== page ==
Type-safe generics takes this several steps further. User defined template code is type checked on par with normal code, thus guaranteeing that instantiations never can induce unknown errors. Thus the dreaded megabytes of template instantiation error messages that C++ sometimes generate will never happen for type-safe generics.
 
We can also utilise this to define our own problem specific micro-languages within Fortran – we term these integrated domain specific languages (IDSLs). We can use these to ensure dimensional safety in our code. For instance, we can ensure that temperature never inadvertently is confused with time or distance, and that vectors are not confused with covectors in code. This eliminates a large class of potential errors, at no additional runtime cost.
 
At the workshop participants will develop their own IDSLs and experience the benefits this can give everyday code. There are techniques for experimenting with IDSLs in current Fortran, but we hope to have available a prototype compiler supporting type-safe generics.

Friday 

8:30 - 12:00 CET

Part 2: Mathematics of arrays (MoA).
 
Any computation with large data sets is a computation on array data. Fortran is designed with multiarrays (multi-dimensional arrays) of intrinsic types as the basic data structure. This prevents nesting of arrays, and gives the compiler an upper hand in generating efficient code. We can treat this as Fortran's inherent IDSL.
 
Yet this IDSL faces two major challenges:
 
1) From a software engineering perspective such code is suboptimal. It obscures the abstract concepts forming the background for the code. The result is less readable code and more expensive program maintenance.
 
2) Optimally mapping source code to target machine hardware requires adapting the source code to the target machine: data decomposition, choice of loop traversals, maybe adding OpenMP and OpenACC annotations. As hardware is moving towards greater variety, continuously adapting source code is going to hit an «update barrier» where there is not enough time or resources to maintain the code for the variety of hardware it should target.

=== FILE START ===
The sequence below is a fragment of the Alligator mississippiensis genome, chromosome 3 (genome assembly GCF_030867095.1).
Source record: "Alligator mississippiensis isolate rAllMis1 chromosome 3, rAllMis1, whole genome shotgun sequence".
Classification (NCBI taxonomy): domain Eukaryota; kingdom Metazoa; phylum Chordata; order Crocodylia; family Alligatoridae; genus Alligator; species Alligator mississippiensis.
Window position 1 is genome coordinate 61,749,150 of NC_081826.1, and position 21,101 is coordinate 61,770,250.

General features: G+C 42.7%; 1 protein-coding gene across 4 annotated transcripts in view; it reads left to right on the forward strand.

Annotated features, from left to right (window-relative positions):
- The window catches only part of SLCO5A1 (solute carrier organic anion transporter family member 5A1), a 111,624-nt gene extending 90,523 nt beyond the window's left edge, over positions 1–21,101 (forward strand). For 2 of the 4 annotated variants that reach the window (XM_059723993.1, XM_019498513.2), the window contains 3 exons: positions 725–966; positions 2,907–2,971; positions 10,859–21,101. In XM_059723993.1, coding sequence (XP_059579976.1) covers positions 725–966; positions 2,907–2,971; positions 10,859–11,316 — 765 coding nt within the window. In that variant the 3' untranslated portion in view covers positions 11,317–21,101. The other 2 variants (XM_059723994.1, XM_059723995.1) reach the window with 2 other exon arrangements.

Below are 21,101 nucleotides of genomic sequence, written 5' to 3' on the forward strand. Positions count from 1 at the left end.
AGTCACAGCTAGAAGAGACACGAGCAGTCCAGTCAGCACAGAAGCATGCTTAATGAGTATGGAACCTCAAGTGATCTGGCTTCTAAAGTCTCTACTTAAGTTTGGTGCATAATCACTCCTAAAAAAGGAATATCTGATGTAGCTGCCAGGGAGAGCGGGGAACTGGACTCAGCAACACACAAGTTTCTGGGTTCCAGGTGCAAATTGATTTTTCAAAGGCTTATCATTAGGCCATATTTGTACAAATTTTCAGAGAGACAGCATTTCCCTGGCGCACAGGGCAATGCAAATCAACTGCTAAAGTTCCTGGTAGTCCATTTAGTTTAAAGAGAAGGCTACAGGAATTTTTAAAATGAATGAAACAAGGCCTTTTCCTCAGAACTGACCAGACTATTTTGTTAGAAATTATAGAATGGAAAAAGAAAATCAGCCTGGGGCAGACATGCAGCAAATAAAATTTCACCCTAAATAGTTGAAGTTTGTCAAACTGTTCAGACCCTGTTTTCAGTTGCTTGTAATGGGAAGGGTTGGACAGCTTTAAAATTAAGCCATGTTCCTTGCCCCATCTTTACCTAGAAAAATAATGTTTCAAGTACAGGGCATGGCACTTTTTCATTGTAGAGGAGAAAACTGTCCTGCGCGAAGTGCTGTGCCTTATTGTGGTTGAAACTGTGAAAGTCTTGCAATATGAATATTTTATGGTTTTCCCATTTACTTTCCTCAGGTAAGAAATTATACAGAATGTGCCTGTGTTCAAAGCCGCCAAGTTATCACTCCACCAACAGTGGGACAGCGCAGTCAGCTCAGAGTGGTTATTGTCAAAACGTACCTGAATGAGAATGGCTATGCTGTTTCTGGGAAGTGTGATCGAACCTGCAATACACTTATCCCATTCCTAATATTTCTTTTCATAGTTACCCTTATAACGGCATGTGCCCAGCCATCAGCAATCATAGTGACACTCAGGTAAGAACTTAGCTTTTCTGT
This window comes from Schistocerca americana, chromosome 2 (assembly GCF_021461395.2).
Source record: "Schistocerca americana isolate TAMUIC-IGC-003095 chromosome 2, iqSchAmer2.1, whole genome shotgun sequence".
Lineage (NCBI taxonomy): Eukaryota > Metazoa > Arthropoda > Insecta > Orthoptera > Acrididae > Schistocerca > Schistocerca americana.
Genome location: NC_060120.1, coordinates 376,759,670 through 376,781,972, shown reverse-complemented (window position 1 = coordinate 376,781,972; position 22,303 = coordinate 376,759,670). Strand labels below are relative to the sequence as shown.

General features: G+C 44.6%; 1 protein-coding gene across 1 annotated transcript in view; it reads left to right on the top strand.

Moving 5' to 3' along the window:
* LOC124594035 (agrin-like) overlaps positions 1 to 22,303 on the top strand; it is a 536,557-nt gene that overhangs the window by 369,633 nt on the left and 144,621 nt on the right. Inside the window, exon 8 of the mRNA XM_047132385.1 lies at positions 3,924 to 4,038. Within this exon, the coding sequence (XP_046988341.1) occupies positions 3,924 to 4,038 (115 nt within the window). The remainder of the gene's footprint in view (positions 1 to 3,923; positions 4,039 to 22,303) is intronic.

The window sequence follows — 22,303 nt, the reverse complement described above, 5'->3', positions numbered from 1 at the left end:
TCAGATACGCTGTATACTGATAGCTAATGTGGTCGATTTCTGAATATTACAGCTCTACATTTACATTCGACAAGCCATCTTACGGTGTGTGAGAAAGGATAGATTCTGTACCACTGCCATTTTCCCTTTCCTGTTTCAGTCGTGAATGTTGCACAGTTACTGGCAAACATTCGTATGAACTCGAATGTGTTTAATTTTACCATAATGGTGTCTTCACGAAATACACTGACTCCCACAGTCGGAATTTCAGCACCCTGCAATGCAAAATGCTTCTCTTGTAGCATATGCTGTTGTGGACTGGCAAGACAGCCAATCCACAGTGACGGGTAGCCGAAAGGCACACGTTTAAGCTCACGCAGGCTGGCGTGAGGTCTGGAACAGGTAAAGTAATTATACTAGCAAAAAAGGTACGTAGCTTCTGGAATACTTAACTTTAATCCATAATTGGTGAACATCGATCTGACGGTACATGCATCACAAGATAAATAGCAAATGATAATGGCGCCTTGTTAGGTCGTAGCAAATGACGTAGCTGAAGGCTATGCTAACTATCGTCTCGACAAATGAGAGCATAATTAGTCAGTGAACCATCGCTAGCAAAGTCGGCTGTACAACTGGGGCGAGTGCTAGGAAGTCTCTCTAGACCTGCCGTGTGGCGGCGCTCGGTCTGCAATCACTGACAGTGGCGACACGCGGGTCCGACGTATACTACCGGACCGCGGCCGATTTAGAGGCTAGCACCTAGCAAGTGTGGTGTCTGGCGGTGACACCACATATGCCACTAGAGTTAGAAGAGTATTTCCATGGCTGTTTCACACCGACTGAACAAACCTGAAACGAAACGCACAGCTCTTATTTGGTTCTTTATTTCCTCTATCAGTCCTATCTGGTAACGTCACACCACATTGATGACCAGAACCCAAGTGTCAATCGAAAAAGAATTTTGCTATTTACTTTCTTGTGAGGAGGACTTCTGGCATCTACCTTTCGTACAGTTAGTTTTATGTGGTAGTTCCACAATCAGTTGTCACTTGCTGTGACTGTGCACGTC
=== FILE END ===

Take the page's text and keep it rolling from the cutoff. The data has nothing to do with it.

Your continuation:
Here we will study various sets of rules to systematically change a well written code to a form which matches Fortran's inherent IDSL, in a form which will match a chosen target hardware architecture. Applying these rules to code can be fully automated, though such tools are a few years into the future.
 

13:00 - 14:30 CET

Part 3: JIT Interpreters for Fortran IDSLs.
 
This part taps into more futuristic possibilities. Observe that in principle it is possible to autogenerate interpreters for IDSLs. Any instantiation for an IDSL provides the semantics needed. Turning this into an interpreter is a «mere» tooling problem. Such an interpreter is tailored for the IDSL, i.e., all code developed for the IDSL. If we have rules for the IDSL, such as those for MoA, the interpreter can use them «just-in-time» (JIT) style to optimise the code while interpreting it.
 
There is a clear similarity between the above insight and the widespread use of, e.g., Python to glue together Fortran library code.
 
In the workshop we will open a discussion on tradeoffs between an «all» Fortran toolchain versus the current multi-language tool chains.
 

Materials:

- Slides and source for the OOP Fortran lecture (on GitHub)
- Qt Creator extensions for Fortran (on GitHub)
- Q/A document (PDF)
-

Practicals

Date and time: 24-25 November 2022, 8:30 - 17:00 CET (Thursday), 8:30 - 14:30 CET (Friday)
Location: Hybrid. Zoom and at Umeå University. MIT.C.313 (Thursday) and NAT.D.380 (Friday)

Instructors: Magne Haveraaen, Jonas Lindemann

Deadline for registration: 14 November 2022

Registration

Please register by filling in the below form. Fields marked with a * are mandatory. REGISTRATION CLOSED!

Updated: 2024-06-15, 11:05